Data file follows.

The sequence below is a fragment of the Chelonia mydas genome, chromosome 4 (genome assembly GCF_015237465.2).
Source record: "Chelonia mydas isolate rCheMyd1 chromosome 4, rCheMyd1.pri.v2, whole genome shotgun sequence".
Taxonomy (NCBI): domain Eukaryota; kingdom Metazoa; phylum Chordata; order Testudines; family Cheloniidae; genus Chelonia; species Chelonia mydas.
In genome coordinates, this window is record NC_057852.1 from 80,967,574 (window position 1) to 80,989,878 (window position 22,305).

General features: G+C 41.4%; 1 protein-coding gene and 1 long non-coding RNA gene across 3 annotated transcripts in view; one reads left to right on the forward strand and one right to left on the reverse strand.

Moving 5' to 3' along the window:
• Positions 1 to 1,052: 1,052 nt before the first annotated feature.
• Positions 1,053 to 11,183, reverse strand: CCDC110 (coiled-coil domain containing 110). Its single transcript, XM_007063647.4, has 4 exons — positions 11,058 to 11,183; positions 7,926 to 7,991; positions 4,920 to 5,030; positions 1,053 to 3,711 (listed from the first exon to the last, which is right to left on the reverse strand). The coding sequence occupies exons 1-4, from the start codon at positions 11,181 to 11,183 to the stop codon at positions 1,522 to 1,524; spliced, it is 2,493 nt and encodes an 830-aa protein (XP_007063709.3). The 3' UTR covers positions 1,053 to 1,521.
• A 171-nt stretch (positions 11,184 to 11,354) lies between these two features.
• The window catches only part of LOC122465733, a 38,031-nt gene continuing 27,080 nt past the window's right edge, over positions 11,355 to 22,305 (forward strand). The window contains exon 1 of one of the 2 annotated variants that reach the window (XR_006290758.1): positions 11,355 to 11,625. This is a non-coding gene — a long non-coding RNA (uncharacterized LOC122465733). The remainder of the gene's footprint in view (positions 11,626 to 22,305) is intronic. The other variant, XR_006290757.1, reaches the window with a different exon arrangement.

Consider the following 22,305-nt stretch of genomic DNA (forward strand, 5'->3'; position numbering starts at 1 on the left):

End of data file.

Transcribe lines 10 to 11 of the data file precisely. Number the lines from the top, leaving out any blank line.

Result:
• The window catches only part of LOC122465733, a 38,031-nt gene continuing 27,080 nt past the window's right edge, over positions 11,355 to 22,305 (forward strand). The window contains exon 1 of one of the 2 annotated variants that reach the window (XR_006290758.1): positions 11,355 to 11,625. This is a non-coding gene — a long non-coding RNA (uncharacterized LOC122465733). The remainder of the gene's footprint in view (positions 11,626 to 22,305) is intronic. The other variant, XR_006290757.1, reaches the window with a different exon arrangement.

Consider the following 22,305-nt stretch of genomic DNA (forward strand, 5'->3'; position numbering starts at 1 on the left):